Abstract: Category Theory is the unifying language of mathematics. It can be used to turn a topological problem into an algebraic one, or it can be used to understand the analogy between linear transformations between vector spaces and functions between sets. Well start off with some definitions: categories have objects which can be seen as the nouns of the category, and morphisms between the categories which are like verbs. Well then give some useful examples before quickly moving towards concepts such as isomorphisms, monomorphisms, epimorphisms, universal properties, functors, and natural transformations. Well also explore opposite categories and how every theorem in category have a duel theorem. Then well talk about (co)products, where well see a surprising relationship between the GCD of two numbers and the cartesian product of two sets. Other topics may be explored as time permits.
Prerequisities Knowledge of Abstract Algebra and Topology would be helpful, but not necessary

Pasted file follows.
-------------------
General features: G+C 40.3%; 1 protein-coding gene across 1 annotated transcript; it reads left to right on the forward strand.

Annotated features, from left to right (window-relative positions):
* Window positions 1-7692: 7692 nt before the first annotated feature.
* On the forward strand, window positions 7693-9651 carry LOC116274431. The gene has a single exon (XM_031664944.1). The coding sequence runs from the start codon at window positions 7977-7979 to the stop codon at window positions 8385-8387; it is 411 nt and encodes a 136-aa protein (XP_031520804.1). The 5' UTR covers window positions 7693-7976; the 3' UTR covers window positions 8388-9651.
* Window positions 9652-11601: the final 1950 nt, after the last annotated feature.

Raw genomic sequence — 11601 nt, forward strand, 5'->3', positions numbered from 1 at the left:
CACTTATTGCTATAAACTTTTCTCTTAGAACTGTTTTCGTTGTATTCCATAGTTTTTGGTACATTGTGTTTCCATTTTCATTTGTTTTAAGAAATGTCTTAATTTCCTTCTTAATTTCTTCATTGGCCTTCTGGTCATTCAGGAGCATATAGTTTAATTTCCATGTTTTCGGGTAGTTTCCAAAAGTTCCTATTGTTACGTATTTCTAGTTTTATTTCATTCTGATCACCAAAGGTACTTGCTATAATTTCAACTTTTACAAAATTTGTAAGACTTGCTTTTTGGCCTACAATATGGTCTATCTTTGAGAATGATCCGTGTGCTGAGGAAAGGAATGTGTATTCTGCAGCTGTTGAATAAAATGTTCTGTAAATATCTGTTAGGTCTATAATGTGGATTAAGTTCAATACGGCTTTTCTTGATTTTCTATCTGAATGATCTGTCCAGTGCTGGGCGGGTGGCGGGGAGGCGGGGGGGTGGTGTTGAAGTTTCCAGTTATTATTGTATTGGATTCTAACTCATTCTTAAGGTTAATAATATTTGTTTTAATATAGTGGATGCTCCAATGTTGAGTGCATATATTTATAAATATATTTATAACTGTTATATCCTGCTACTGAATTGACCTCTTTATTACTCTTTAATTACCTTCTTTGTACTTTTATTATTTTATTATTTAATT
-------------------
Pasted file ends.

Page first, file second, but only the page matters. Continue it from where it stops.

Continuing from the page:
November 29th

Raymond Weisbrot: Proofs of Waring's Problem

Abstract: In the year 1770, Lagrange proved the well-known four-square theorem, which states that each positive integer can be written as the sum of four squares. That same year, the British mathematician Edward Waring proposed a generalization of Lagrange's result, which states that for all natural numbers k, there is a corresponding positive integer g(k) such that every positive integer can be written as the sum of at most g(k) kth powers of natural numbers. Various cases for k were solved in the next century, and in 1909, Hilbert proved Waring's problem for all natural numbers k. Decades later, Hardy and Littlewood established bounds on g(k) and G(k), defined as the smallest positive integer such that every sufficiently large integer can be written as a sum of at most G(k) kth powers of natural numbers. This talk will be largely based on W.J. Ellison's paper on this topic, and will outline various approaches to the proof of Waring's problem, as well as similar problems in number theory.
Prerequisities Integral calculus, linear algebra and elementary number theory.

Executive Board

Ex Numera 2018-2019

President: Elvin Meng
Vice-President & Seminar Chair: Tara Abrishami
Vice President & Treasurer: Annika Seiden
Activities Chair & Webmaster: Eric Cochran
Outreach Chair: Eliza Cohn
JHMT Chair: Randy Kuang

Our faculty advisor is Richard Brown.